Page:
In patients who underwent elective cardiac surgery, pre-operative presence of high CVP was a strong predictor of the occurrence of acute renal injury, independent of the presence of low cardiac output [37].

In the recent years, there has also been increasing recognition that oliguric acute renal dysfunction frequently accompanies abdominal compartment syndrome in surgical and trauma patients [38]. These changes are promptly reversed by abdominal decompression and may be associated with subsequent polyuria.

The concept that venous congestion, not arterial blood flow, is an important mediator of cardiorenal failure is supported by the findings of the Evaluation Study of Congestive Heart Failure and Pulmonary Artery Catheterization Effectiveness trial, in which only baseline right atrial pressure, not arterial blood flow, correlated with baseline serum creatinine [39].

Several mechanisms by which abdominal pressure might contribute to CRS have been explored. Elevation of renal parenchymal pressure does not appear to have significant effects on GFR or renal blood flow. This was shown in studies of isolated porcine kidneys subjected to increasing amounts of extrinsic pressure [35]. Conversely, elevated central and renal venous pressures offer a stronger explanation for the relationship between elevated IAP and renal dysfunction. Elevating renal venous pressure by 30 mmHg for 2 hours in intact porcine kidneys resulted in a substantial reduction in renal blood flow and GFR [35]. Furthermore, patients with HF with impaired renal function at baseline or worsening renal function during hospitalization have significantly elevated central venous pressure relative to those with less renal impairment [40]. In one study of intensive medical therapy directed at volume reduction, hemodynamic profiles were monitored in all patients with pulmonary artery catheters, and only elevated central venous pressure correlated with worsening versus preserved renal function [41]. The role of elevated central and renal venous pressures is further supported by the association of elevated jugular venous pulsations on physical examination with higher baseline serum creatinine and increased risk for hospitalization and death caused by pump failure [42]. Finally, the association of tricuspid regurgitation with renal dysfunction was recently examined in 196 consecutive patients with HF. The authors found that patients with at least moderate tricuspid regurgitation by transthoracic echocardiography had lower estimated GFR and that a linear relationship existed between severity of tricuspid regurgitation and degree of GFR impairment.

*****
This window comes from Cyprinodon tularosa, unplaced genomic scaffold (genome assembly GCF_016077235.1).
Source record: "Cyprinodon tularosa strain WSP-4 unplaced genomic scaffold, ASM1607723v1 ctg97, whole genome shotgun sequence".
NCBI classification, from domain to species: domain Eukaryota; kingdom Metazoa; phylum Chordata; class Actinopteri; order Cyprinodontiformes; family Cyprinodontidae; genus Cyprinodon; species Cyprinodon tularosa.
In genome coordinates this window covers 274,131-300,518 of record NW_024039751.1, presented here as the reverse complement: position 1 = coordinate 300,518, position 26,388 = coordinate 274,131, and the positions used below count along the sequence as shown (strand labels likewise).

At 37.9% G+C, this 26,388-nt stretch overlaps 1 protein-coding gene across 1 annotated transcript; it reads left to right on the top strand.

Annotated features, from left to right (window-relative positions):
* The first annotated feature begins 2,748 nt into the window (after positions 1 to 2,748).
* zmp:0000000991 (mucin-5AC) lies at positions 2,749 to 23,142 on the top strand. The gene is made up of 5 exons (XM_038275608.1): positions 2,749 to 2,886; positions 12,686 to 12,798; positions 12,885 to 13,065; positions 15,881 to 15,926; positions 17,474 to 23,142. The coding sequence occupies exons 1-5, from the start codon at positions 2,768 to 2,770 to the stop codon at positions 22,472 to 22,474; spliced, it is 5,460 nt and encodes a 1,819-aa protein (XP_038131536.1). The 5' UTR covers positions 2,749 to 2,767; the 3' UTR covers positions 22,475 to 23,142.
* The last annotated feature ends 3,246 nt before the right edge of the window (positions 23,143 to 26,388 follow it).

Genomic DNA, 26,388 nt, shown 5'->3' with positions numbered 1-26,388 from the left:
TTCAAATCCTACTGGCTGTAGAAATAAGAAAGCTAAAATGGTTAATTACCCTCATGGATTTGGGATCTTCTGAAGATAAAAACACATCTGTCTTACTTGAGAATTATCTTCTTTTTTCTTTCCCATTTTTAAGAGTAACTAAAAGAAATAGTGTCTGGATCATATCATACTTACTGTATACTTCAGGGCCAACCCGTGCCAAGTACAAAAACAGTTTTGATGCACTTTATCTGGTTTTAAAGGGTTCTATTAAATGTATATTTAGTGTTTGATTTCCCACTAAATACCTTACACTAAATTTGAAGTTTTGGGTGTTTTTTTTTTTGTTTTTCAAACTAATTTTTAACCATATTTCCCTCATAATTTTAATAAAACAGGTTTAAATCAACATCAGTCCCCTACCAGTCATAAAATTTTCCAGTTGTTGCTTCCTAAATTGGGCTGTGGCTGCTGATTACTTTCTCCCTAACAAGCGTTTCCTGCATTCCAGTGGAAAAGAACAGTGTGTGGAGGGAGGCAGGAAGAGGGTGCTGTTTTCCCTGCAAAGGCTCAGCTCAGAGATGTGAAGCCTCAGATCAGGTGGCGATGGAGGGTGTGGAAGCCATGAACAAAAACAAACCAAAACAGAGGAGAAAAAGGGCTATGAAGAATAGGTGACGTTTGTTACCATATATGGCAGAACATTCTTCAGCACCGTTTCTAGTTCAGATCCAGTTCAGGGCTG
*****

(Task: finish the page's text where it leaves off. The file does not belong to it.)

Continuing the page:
3.1.2. Renin-Angiotensin-Aldosterone Axis and Renal Dysfunction

The extreme sodium avidity and ventricular remodelling conferred by RAAS elaboration in HF are a maladaptive response to altered hemodynamics, sympathetic signaling, and progressive renal dysfunction.

On a therapeutic point of view, drugs that block the renin-angiotensin system reduce the progression of both heart and CKD. The optimal approach is the combination of ACE-I and beta-blocker, the titration of dosage. The addition of either an ARB or aldosterone antagonist is depending on clinical conditions and patients characteristics. Therapy of CHF and coexisting renal impairment is still not evidence-based, since these patients are often excluded from clinical trials. Since these patients are typically hypervolemic, more intensive diuretic therapy is needed. ACE-I and ARB initiation may cause deterioration in renal function, which is frequently transient and reversible. Anemia is often present in patients with CRS type 2 and correction of anemia may improve symptoms with no increase in survival [43].